Taos Pueblo was constructed sometime between 1000 and 1450 BCE, according to the pueblo's website. Occupied by the Spanish as part of the region of Nuevo México, it was the site of the Pueblo Revolt which successfully expelled the Spanish from New Mexico for 12 years, the only natives to be do so. It was designated a UNESCO World Heritage site in 1992, and tourism is the primary source of income for the roughly 150 full-time residents. Please respect all rules put in place by the residents, as this keeps everyone safe and respects the traditions and beliefs of the tribe.
It is easy to enter the pueblo from the Highway to the Town of Taos, but traffic can make the short drive take upwards of an hour.
It costs $16 to park in one of the lots and enter for adults, $14 for students and groups, and free for children 10 and under.
The pueblo is open from 8:00am to 4:30 pm Monday-Saturday, and from 8:30am to 4:30 pm Sundays.
The pueblo can have unexpected closures due to religious activities or deaths, so be prepared for that.
The entirety of the pueblo (save those areas off-limits to tourists) is accessible by walking. Residents have cars they may be driving around in the pueblo, but if you take standard precautions you won't be in any harm.
Since Taos Pueblo is a Native American site, there are rules that tourists are expected to follow to ensure the safety of the tourists, tribal members, and the sanctity of the site.
The website gives the rules as follows:
1. Please abide by “Restricted Area” signs. These areas are designated to protect the privacy of our residents and the sites of our native religious practices.
2. We ask not enter doors/homes that are not clearly marked as businesses. Some of the homes are used as a place of business which are clearly marked with signs. Other homes are not open to the public.
3. Please do not photograph tribal members without permission.
4. Absolutely no photography in San Geronimo Chapel.
5. Please respect our cemetery by not entering, it also holds the ruins of the old church. An adobe wall surrounds this area, this is the boundary.
6. Do not enter the river — our sole source of drinking water.
7. And last but far from least, as we welcome you into our home please respect it as it was your own home. There are rules in place to ensure a great visit for visitors and to ensure the culture and traditions of our home are maintained and kept in tact.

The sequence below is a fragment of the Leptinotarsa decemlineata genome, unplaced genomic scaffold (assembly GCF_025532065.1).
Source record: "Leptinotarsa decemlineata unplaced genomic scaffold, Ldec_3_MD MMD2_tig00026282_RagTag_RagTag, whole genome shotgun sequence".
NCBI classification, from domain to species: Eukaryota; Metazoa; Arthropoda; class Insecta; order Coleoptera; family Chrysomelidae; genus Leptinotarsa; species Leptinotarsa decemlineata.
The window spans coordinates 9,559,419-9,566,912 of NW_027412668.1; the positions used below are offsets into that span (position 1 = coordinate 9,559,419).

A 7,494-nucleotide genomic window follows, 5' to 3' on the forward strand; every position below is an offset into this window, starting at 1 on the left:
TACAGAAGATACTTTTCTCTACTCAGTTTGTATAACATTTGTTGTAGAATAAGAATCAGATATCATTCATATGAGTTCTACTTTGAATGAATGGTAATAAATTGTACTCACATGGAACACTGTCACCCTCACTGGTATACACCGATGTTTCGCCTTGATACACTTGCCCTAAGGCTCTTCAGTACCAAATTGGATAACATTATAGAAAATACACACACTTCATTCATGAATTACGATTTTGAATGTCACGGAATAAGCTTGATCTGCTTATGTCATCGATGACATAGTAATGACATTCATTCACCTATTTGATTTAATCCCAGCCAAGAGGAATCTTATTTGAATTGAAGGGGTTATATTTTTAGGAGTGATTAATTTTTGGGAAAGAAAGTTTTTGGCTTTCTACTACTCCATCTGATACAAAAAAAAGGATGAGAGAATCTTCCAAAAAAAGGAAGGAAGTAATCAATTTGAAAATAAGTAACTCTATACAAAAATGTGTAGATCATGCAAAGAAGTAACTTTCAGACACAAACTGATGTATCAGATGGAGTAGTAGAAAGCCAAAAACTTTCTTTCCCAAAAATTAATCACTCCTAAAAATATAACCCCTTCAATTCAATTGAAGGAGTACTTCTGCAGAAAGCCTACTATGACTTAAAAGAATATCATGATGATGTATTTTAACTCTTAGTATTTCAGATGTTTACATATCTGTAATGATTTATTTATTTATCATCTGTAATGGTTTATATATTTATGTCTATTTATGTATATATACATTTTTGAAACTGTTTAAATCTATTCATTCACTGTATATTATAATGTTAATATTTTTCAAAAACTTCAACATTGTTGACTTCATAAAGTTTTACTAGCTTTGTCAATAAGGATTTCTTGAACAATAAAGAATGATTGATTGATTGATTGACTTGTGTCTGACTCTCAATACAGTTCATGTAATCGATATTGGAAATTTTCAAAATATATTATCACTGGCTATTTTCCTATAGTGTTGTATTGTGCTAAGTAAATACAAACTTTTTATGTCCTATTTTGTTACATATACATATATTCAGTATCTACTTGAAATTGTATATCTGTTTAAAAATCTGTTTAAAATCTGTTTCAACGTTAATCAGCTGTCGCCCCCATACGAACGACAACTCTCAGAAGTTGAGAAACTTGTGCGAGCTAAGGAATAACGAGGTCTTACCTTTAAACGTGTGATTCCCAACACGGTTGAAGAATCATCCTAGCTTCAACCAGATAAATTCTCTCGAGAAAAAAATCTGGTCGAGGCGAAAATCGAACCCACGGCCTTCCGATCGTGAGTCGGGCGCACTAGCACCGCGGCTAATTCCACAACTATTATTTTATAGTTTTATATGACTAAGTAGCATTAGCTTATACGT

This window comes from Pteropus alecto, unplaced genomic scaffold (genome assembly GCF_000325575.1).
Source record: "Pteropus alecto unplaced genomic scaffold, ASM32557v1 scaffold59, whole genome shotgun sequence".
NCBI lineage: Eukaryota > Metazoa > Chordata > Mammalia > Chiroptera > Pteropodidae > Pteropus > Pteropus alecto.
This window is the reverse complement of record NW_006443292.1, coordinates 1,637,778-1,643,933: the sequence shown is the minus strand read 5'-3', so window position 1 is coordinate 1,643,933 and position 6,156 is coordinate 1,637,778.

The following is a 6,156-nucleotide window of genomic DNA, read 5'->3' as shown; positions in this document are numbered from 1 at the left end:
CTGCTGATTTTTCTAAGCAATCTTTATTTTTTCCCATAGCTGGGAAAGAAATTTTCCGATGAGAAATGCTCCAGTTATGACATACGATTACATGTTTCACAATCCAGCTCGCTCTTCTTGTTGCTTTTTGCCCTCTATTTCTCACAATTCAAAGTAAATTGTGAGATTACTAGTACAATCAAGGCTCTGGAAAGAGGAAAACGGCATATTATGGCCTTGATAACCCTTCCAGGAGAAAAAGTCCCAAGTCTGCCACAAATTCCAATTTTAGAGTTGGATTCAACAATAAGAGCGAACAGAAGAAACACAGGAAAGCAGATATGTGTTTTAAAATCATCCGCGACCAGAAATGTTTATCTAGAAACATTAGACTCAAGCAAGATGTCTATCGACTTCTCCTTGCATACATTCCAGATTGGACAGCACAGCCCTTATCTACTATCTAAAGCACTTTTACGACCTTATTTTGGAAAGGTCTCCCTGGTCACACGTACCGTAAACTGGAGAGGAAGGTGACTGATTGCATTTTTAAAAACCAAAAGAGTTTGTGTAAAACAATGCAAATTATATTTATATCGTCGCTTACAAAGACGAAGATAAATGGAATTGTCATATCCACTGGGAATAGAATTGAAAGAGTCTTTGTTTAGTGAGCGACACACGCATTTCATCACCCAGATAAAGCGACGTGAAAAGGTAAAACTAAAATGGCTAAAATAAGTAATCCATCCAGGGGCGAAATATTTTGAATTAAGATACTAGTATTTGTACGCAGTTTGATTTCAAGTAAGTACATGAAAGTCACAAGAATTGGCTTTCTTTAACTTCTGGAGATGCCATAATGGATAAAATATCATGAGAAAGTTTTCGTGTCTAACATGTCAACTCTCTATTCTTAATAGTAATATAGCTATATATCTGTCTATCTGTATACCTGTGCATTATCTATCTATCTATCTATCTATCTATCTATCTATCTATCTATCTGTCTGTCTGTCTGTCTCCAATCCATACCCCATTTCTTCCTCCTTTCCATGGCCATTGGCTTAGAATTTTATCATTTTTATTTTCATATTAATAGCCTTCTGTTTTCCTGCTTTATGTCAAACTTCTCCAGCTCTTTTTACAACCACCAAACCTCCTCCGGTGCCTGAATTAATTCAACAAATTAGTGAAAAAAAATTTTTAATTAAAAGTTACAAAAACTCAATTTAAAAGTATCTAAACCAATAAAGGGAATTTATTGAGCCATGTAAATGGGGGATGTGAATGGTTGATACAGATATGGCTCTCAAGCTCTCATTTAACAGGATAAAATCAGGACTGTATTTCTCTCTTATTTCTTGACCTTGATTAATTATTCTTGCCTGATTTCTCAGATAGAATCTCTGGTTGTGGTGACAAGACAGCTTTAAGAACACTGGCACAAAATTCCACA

- Hlauuma (North House) - the largest building in the pueblo, with turquoise-blue doors leading to local artisan shops.
- Hlaukwima (South House) - the compound on the opposite side of the pueblo, but is considered more sacred than the North house, so access may be denied at times.
- Ruins of St. Jerome Catholic Church - the original church built by the Spanish, was destroyed by the Americans when the pueblo tried to revolt from the New Mexican territory's governor's anti-Native American policies. Now home to the pueblo's cemetery, but can be seen on a standard tour of the pueblo.
Wander the (non restricted) areas of the pueblo. Take in the scenery of Taos Mountain in the background, or of the river that divides the pueblo in half.
Most every house in the pueblo contains an art studio or a restaurant. There are paintings, pottery, sculptures, and jewelry for sale (all made by the seller or their family).
Note: These galleries and restaurants are the primary source of income for the residents, and many rely on tourism to make ends meet. That being said, don't be pressured into buying something at every store you go to just for this reason.
There are fewer restaurants than there are galleries, but each one is still unique. All serve traditional meals, with more non-traditonal drinks (soda, beer, etc.)
There is no sleeping accommodations anywhere in the pueblo, but there are hotels in Taos.